It has been discovered that plastic face shields are not as effective in preventing the spread of the coronavirus as initially thought.
A simulation using the world`s fastest supercomputer known as Fugaku has shown that plastic face shields are almost completely ineffective at trapping respiratory aerosols. Thousands of people working in service industries have been making use of plastic visors as face coverings.
However, according to the simulation modelling in Japan, nearly 100% of airborne droplets of less than 5 micrometres in size escaped through the plastic visors of the kind often used by service industry workers.
A government-backed research institute in the western city of Kobe, Riken, added that almost half of the larger droplets measuring 50 micrometres (1 micrometre is 1 million of a metre) escape into the air.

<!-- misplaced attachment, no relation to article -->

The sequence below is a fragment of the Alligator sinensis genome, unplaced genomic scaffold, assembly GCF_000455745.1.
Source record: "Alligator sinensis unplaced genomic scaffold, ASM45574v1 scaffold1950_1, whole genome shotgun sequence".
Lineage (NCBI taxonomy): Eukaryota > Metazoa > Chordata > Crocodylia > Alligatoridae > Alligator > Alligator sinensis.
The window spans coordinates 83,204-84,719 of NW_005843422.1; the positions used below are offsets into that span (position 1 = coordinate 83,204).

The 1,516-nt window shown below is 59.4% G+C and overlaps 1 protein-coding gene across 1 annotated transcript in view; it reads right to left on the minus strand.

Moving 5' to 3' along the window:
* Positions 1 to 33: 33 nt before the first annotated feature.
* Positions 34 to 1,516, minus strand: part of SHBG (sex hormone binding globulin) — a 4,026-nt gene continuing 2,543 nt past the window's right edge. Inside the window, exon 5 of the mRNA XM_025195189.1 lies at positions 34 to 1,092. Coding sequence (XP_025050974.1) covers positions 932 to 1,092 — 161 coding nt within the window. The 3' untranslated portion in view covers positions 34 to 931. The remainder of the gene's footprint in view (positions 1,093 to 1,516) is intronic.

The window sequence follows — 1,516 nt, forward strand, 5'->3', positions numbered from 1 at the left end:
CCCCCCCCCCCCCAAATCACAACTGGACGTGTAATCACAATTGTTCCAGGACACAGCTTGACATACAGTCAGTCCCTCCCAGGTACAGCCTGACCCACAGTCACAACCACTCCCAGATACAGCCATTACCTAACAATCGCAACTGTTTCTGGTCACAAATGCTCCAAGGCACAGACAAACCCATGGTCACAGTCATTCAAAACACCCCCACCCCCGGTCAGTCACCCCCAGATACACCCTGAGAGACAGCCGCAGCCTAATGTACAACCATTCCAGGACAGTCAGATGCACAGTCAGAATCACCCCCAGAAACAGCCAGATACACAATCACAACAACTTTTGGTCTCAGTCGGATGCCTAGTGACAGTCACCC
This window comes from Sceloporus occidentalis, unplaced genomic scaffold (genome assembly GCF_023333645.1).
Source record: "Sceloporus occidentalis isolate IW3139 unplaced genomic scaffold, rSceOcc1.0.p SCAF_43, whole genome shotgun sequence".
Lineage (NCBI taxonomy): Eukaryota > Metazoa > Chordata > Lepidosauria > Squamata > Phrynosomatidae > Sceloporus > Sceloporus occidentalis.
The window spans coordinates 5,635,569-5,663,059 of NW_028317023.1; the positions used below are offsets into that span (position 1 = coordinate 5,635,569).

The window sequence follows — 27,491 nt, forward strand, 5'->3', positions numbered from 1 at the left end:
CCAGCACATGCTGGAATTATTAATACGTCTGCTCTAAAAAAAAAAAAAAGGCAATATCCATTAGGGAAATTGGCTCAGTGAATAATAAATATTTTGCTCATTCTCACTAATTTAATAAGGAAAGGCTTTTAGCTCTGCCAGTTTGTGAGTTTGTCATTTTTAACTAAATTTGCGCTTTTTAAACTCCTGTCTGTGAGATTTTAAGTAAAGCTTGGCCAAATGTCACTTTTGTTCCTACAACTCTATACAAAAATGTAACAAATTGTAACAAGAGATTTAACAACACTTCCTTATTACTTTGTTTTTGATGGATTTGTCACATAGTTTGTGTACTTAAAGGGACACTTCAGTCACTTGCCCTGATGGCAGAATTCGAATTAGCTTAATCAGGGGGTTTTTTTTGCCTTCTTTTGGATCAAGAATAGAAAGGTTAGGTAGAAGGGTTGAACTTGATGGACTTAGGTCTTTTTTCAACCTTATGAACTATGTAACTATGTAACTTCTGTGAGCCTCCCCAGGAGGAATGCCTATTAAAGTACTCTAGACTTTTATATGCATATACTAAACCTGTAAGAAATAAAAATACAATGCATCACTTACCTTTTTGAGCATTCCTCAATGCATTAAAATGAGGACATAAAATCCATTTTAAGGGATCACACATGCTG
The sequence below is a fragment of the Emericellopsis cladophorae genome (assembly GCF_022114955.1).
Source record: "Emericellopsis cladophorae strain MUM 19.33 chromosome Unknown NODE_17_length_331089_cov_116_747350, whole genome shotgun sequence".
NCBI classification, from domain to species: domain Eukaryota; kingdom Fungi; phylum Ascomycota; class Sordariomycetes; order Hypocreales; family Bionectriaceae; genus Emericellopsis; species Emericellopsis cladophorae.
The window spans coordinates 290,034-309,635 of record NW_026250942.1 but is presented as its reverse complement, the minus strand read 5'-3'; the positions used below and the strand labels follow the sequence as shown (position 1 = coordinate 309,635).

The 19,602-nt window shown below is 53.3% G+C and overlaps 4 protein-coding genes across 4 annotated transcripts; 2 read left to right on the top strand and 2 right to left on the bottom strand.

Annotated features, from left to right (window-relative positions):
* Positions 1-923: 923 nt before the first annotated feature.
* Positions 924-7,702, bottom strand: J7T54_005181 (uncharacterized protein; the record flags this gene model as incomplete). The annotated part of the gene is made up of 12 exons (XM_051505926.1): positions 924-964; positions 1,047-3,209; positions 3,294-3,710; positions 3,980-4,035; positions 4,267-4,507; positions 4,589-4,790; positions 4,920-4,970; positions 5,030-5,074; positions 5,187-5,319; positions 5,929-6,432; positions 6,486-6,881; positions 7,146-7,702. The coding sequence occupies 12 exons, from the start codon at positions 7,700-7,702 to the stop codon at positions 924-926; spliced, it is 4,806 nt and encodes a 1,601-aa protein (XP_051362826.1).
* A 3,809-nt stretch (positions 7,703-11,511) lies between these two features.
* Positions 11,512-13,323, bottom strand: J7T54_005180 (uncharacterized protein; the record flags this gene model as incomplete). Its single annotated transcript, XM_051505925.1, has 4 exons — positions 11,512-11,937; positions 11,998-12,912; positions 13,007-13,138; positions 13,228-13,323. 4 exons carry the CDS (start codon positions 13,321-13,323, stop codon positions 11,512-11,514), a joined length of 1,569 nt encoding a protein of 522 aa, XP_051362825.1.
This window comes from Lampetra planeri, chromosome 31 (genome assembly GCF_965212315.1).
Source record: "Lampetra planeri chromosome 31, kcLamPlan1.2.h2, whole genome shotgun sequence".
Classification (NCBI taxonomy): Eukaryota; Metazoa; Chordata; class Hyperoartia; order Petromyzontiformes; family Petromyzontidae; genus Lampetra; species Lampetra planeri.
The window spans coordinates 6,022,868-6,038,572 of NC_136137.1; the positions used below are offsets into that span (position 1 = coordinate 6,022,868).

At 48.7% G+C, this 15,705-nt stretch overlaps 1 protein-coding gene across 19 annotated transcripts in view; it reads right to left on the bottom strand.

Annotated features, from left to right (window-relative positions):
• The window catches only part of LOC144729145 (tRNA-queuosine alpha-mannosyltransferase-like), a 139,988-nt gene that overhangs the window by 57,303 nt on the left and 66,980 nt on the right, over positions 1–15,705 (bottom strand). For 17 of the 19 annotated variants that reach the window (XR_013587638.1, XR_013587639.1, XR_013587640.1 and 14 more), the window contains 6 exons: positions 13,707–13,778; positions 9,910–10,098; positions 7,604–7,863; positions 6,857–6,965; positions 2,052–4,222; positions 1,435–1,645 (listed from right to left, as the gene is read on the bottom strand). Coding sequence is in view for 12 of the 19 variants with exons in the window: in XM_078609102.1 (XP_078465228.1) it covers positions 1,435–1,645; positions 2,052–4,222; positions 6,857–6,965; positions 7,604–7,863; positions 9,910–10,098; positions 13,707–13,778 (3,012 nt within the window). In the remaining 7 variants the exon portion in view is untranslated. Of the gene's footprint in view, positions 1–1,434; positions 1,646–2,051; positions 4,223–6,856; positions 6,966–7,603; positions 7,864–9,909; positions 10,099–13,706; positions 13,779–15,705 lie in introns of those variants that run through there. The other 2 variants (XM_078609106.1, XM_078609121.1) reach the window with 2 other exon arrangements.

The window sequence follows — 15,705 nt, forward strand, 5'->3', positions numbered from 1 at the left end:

The team leader at the Riken`s centre for computational science, Makoto Tsubokura, said: “Judging from the results of the simulation, unfortunately, the effectiveness of face guards in preventing droplets from spreading from an infected person’s mouth is limited compared with masks.
“This is especially true for small droplets of less than 20 micrometres,” he said, adding that all the smaller aerosol particles find their way into the air through the gap between the face and the face shield. “At the same time, it somehow works for the droplets larger than 50 micrometres.”
Senior scientists in Britain have blasted the government for putting more emphasis on hand-washing and inadequately stressing on aerosol transmission and ventilation. Japanese health authorities have been stressing on these factors since the beginning of the pandemic, after using simulation.
In light of the modelling, world governments should put sufficient emphasis that people should not rely on plastic face shields as their ineffectiveness has been proven.